May 13 (UPI) -- Adding zinc to hydroxychloroquine and azithromycin might help the drug combination resolve some COVID-19 symptoms, a study posted online this week said, though experts say the two-drug treatment's benefit is questionable and carries health risks.
The findings breathe new life into a treatment regimen that has been touted by political and business leaders even before the results of clinical trials were in, experts said Wednesday.
Studies to date have indicated that the combination offers limited benefits at best, with potentially dangerous side effects.
"There is currently no highly effective agent for COVID-19 that we are aware of," Dr. Joseph O. Rahimian, an infectious disease specialist at New York University Langone Health and co-author of the zinc study, told UPI.
"It may end up that optimal treatment will include multiple agents and that zinc may be a part of a treatment 'cocktail,'" he said.
Historically, hydroxychloroquine has been used to treat malaria, while azithromycin is a commonly used antibiotic. Both have been studied in numerous clinical trials since the start of the outbreak of the new coronavirus, SARS-CoV-2.
To date, research has yielded mixed results. Last month, the U.S. Food and Drug Administration issued a warning about "life-threatening" side effects associated with hydroxychloroquine and advised that the drug only be used in hospitalized patients with COVID-19, the disease caused by SARS-CoV-2.
Still, with nearly 1.4 million Americans infected -- more than 180,000 in New York City alone -- researchers are desperate to find treatments.
For the study, which has not been published or peer-reviewed, Rahimian and his colleagues analyzed data from 932 people with COVID-19 treated at New York hospitals.
All of the patients enrolled received intravenous hydroxychloroquine -- an initial dose of 400 milligrams followed by twice daily 200-mg. doses for five days -- and 500 mg. of azithromycin once a day.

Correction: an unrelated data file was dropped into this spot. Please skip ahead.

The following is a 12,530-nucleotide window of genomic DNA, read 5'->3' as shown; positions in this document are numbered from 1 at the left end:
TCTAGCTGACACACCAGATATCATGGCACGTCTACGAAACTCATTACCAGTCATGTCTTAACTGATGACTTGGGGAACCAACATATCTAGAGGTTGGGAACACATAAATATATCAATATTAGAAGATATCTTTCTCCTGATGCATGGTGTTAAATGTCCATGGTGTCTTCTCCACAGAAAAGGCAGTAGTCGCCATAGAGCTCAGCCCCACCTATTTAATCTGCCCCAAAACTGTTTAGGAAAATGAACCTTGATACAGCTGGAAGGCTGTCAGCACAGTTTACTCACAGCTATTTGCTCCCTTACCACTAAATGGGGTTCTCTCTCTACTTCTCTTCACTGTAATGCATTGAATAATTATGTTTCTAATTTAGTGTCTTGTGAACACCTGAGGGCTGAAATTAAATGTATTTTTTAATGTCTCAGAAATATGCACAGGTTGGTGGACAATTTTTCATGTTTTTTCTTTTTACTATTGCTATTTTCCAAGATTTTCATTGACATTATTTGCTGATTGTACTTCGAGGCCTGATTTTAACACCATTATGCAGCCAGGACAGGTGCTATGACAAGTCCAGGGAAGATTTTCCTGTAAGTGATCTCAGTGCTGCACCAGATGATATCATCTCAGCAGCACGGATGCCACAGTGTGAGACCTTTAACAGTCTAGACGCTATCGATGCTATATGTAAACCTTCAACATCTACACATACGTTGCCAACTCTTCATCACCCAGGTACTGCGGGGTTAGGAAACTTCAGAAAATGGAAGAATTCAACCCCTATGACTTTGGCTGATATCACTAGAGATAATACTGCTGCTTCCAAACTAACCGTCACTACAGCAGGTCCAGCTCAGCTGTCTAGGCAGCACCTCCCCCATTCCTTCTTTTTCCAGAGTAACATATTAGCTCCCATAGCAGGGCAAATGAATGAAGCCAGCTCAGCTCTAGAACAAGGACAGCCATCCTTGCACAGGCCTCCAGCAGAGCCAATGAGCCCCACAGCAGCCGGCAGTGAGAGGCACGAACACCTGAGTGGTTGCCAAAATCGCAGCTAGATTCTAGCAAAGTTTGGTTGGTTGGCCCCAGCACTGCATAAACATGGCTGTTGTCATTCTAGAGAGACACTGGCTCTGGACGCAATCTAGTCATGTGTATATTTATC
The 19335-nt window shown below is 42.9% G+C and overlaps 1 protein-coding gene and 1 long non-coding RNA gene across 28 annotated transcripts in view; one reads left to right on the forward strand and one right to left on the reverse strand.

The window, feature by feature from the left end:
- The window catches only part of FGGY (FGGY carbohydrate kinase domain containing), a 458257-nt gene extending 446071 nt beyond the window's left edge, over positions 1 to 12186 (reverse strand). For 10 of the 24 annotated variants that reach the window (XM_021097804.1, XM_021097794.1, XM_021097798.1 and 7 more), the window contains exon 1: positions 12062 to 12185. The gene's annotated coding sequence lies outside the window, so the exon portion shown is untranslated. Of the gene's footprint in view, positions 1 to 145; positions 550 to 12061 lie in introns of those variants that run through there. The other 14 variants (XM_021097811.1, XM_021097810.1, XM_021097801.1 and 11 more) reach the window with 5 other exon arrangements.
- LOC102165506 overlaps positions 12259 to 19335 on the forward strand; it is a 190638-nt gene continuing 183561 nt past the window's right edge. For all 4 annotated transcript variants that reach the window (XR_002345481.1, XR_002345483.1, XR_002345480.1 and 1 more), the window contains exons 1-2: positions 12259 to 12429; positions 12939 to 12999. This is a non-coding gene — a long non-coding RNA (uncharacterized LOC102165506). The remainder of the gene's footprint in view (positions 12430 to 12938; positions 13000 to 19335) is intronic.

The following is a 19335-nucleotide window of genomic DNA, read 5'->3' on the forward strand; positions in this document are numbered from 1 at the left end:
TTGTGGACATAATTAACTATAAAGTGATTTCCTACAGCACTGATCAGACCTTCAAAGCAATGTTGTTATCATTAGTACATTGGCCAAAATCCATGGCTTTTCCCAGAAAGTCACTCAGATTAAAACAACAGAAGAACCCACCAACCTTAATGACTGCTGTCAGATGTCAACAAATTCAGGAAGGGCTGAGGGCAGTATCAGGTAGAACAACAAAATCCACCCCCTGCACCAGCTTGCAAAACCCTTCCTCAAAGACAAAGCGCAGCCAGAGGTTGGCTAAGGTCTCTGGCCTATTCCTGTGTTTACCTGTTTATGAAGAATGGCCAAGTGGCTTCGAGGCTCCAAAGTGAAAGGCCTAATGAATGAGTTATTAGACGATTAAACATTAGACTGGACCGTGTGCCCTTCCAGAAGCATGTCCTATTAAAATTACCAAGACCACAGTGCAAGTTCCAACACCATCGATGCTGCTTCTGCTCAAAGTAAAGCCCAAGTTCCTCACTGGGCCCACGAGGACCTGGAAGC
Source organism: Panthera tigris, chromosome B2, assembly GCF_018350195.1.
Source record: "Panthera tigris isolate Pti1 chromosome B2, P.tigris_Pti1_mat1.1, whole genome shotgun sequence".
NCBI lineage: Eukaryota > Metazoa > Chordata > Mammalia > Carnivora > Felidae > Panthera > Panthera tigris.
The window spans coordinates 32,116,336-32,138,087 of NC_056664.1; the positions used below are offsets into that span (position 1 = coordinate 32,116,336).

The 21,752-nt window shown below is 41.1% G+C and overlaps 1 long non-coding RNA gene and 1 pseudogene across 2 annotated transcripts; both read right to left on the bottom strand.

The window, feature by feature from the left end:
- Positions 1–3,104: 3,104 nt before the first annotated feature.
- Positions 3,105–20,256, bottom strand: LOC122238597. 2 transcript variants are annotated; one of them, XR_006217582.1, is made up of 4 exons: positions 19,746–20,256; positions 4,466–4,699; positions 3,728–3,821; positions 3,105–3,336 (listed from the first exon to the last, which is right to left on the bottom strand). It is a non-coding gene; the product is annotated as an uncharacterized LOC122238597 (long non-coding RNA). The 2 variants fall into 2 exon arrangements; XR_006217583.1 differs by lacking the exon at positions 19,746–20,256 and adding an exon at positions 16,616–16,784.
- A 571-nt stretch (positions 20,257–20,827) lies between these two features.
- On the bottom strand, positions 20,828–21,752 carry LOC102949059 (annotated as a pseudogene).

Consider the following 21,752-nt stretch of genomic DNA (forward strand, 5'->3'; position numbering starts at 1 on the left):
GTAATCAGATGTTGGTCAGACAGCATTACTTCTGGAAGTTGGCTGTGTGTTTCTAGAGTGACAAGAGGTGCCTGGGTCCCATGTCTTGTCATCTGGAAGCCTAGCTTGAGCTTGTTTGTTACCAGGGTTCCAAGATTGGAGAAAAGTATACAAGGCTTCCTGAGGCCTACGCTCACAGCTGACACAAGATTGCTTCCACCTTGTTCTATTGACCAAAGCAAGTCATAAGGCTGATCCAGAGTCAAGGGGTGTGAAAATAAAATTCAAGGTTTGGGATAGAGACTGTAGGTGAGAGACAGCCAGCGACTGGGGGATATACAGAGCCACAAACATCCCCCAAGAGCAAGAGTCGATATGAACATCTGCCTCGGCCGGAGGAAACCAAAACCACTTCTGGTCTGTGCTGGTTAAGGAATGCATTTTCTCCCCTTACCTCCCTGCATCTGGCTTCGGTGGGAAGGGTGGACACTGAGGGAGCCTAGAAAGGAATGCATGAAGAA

In addition, roughly 400 also received 100 mg. daily of zinc sulfate in the form of a supplement.
Taking more than 40 mg. per day of zinc, however, can cause significant side effects, including damage to joint cartilage, according to Xuhua Xia, a professor of biology at the University of Ottawa in Canada, who was not part of the study.
The authors found that patients given zinc were 1.5 times more likely to recover from the disease, reducing their need for intensive care and ventilation, compared to those who received hydroxychloroquine and azithromycin alone.
However, Rahimian emphasized that these findings need to be confirmed in a randomized, controlled trial, which is considered the gold standard for evaluating the safety and effectiveness of a treatment.
Zinc, available as an over-the-counter supplement, has long been viewed as an immune-system booster that helps in the development of immune cells -- or antibodies -- and strengthen the body's response to a virus or other pathogen, according to Adrian Gombart, a professor of biochemistry and biophysics at Oregon State University's Linus Pauling Institute. Gombart was not part of the NYU-led study.
How zinc bolsters hydroxychloroquine and azithromycin, though, isn't exactly clear. Rahimian told UPI that hydroxychloroquine acts as an "ionophore" -- essentially, a transporter -- that "helps get zinc into patients' immune cells."
"Nobody knows exactly how this combination works," Gombart said. "There is a suggestion that zinc may influence the replication of coronaviruses ... and that hydroxycholorquine might help zinc get into cells faster and slow virus replication."
Meanwhile, studies focusing on using hydroxychloroquine and azithromycin continue to produce less-than-promising results. One trial, published Monday by JAMA, found the combination wasn't significantly more effective than hydroxychloroquine alone, azithromycin alone or no drug therapy in patients with severe COVID-19.
The authors found that 26 percent of patients who received hydroxychloroquine plus azithromycin died from COVID-19 or from complications related to the drugs, compared to 13 percent among those who received neither drug.
In all, 20 percent of patients given hydroxychloroquine alone ultimately died, as did 10 percent of those receiving azithromycin alone.
"Patients were more likely to receive hydroxychloroquine, with or without azithromycin, if they had underlying risk factors for severe illness or more severe illness when they came to the hospital," study co-author Eli Rosenberg, an associate professor of epidemiology and biostatistics at the State University of New York at Albany, told UPI.
"After we statistically accounted for these initial differences, we did not observe a significant benefit of the administered drugs for lowering death in the hospital, but we did observe that hydroxychloroquine taken with azithromycin was associated with significantly elevated levels of cardiac arrest," he said.